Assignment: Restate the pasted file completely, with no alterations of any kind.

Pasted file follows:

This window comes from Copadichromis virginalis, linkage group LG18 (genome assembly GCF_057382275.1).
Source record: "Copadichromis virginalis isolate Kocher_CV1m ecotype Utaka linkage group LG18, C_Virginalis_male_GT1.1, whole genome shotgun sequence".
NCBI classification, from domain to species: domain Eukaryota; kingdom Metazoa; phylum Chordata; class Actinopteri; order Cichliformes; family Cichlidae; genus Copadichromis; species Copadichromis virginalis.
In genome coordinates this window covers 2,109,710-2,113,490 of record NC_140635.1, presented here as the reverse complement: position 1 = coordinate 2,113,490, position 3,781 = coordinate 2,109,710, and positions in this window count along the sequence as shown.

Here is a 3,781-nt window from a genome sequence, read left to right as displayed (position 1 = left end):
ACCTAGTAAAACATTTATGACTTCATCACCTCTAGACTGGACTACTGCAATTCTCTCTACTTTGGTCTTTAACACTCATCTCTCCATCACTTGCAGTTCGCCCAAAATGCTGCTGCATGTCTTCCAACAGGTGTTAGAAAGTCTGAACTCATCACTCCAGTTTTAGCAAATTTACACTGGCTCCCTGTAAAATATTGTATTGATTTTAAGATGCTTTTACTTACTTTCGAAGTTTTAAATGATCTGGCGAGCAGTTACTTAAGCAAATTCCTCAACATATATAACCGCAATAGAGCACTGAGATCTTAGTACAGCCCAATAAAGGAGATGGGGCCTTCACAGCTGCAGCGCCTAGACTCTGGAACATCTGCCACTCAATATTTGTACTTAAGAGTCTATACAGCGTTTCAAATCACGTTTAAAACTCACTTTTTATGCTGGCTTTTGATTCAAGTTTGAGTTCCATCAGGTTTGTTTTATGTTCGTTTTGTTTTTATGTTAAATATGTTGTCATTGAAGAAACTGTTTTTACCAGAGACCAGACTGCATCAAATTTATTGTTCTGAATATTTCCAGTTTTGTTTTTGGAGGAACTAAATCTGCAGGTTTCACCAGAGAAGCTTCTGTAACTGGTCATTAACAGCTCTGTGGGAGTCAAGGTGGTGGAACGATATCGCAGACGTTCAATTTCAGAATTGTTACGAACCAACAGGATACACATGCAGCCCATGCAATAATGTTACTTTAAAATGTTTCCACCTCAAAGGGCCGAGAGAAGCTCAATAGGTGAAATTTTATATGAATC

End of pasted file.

This window comes from Copadichromis virginalis, linkage group LG18 (genome assembly GCF_057382275.1).
Source record: "Copadichromis virginalis isolate Kocher_CV1m ecotype Utaka linkage group LG18, C_Virginalis_male_GT1.1, whole genome shotgun sequence".
NCBI classification, from domain to species: domain Eukaryota; kingdom Metazoa; phylum Chordata; class Actinopteri; order Cichliformes; family Cichlidae; genus Copadichromis; species Copadichromis virginalis.
In genome coordinates this window covers 2,109,710-2,113,490 of record NC_140635.1, presented here as the reverse complement: position 1 = coordinate 2,113,490, position 3,781 = coordinate 2,109,710, and positions in this window count along the sequence as shown.

Here is a 3,781-nt window from a genome sequence, read left to right as displayed (position 1 = left end):
ACCTAGTAAAACATTTATGACTTCATCACCTCTAGACTGGACTACTGCAATTCTCTCTACTTTGGTCTTTAACACTCATCTCTCCATCACTTGCAGTTCGCCCAAAATGCTGCTGCATGTCTTCCAACAGGTGTTAGAAAGTCTGAACTCATCACTCCAGTTTTAGCAAATTTACACTGGCTCCCTGTAAAATATTGTATTGATTTTAAGATGCTTTTACTTACTTTCGAAGTTTTAAATGATCTGGCGAGCAGTTACTTAAGCAAATTCCTCAACATATATAACCGCAATAGAGCACTGAGATCTTAGTACAGCCCAATAAAGGAGATGGGGCCTTCACAGCTGCAGCGCCTAGACTCTGGAACATCTGCCACTCAATATTTGTACTTAAGAGTCTATACAGCGTTTCAAATCACGTTTAAAACTCACTTTTTATGCTGGCTTTTGATTCAAGTTTGAGTTCCATCAGGTTTGTTTTATGTTCGTTTTGTTTTTATGTTAAATATGTTGTCATTGAAGAAACTGTTTTTACCAGAGACCAGACTGCATCAAATTTATTGTTCTGAATATTTCCAGTTTTGTTTTTGGAGGAACTAAATCTGCAGGTTTCACCAGAGAAGCTTCTGTAACTGGTCATTAACAGCTCTGTGGGAGTCAAGGTGGTGGAACGATATCGCAGACGTTCAATTTCAGAATTGTTACGAACCAACAGGATACACATGCAGCCCATGCAATAATGTTACTTTAAAATGTTTCCACCTCAAAGGGCCGAGAGAAGCTCAATAGGTGAAATTTTATATGAATC